Et tu, Brute?

As my senior friends back at Amherst deal with the horror of the inevitably approaching graduation day, I’m constantly reminded that my time in London is also coming to a close. Where did the four months fly by? With the warmer weather and my homesickness fading, I feel like I’ve just begun to get settled. I feel a sudden urge to spend every remaining day of this month soaking in as much of London as possible (while also attempting to revise for my four finals).

Thankfully, I got to do another London-must recently. Yesterday, my friends and I spontaneously got tickets to see Julius Caesar at the Shakespeare Globe Theatre. This month, the theatre is doing an amazing production festival called “Globe to Globe” that features 37 Shakespeare plays in 37 languages. Each company is world-renowned and celebrates Shakespeare in their own renditions and twists.

I saw Julius Caesar in Italian by the Termini Company (the first Italian company to play at the Globe). No, I don’t speak a word of Italian. I didn’t have to because the passion of the Italian language, dream-like quality of the modernized play, and amazing acting was well worth the 2.5 hours spent leaning against the wooden stage in the theatre’s Standing Yard. Just look at that standing ovation! The sparse stage, humble wooden floor, open air theatre, and packed crowd made me feel transported to another era – one in which art and theatre were available without the pedestal of elitism.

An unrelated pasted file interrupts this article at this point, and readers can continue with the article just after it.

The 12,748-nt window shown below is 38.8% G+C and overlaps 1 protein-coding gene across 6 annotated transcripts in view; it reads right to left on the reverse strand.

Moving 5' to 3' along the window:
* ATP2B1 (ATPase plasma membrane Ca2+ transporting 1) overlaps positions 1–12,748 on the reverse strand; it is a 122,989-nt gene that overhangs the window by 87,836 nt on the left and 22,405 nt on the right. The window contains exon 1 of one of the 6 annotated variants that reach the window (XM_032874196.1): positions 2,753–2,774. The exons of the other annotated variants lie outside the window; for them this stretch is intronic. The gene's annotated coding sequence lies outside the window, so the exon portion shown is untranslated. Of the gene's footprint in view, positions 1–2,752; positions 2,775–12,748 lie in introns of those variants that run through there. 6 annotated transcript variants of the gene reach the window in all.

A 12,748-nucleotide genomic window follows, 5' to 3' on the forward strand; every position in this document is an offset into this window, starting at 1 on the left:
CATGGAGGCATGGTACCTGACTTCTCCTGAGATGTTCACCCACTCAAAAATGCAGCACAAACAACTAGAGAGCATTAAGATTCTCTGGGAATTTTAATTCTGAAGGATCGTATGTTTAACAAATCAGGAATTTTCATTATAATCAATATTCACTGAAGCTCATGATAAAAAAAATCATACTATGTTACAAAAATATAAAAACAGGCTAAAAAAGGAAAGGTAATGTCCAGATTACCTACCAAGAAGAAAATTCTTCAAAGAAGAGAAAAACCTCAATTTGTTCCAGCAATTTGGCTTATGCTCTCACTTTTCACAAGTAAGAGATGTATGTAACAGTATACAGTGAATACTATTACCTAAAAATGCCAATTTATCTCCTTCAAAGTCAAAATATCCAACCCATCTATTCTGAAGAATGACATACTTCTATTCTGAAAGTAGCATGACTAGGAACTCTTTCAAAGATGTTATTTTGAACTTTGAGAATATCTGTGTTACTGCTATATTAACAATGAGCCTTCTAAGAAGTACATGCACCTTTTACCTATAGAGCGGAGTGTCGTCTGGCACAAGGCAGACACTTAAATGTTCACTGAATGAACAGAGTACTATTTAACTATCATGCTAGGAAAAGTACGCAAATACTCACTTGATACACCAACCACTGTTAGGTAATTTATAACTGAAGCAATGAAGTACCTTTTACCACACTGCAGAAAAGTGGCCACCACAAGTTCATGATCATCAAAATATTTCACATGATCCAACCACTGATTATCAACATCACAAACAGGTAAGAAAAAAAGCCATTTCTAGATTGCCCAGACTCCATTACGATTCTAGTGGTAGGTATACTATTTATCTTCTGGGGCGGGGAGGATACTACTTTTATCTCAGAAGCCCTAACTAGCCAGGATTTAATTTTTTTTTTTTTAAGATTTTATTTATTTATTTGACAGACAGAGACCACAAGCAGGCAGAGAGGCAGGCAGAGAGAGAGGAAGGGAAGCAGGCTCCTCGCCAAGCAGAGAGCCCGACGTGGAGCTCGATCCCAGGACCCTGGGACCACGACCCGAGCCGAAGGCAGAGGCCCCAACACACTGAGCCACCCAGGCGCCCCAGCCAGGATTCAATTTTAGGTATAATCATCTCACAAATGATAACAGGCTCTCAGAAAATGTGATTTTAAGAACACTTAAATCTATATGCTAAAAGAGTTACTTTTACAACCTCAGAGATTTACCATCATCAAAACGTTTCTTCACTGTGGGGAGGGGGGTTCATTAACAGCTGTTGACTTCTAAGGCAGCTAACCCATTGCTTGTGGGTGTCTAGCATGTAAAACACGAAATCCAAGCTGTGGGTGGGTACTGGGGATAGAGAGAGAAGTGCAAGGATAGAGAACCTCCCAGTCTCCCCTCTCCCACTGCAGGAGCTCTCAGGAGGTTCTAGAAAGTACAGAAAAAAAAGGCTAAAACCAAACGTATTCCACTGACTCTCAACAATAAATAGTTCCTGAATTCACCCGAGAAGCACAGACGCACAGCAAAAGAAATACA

The most interesting aspect of this interpretation was that there was no Julius Caesar. The protagonist role was filled by a brilliant actor (sporting a very Italian mustache) playing Marcus Brutus, a character who falls prey to the envious manipulations of Cassius and Cascus. The play was tragic in that every character is murdered or commits suicide by the end (the characters died with red chalk to symbolize death), but there was quite a bit a humor as well! One scene involved a “duel” between Mark Antony/Caesar’s son and Cassius/Cascus that ended up being a slapping match.  I can’t wait for Macbeth in Polish next week! It’s a shame I missed Midsummer Night’s Dream in Korean…


The three witches in Macbeth were drag queens. I saw a lot of package and bums.


Author: sarachoister

Documenting the journey of being a medical student

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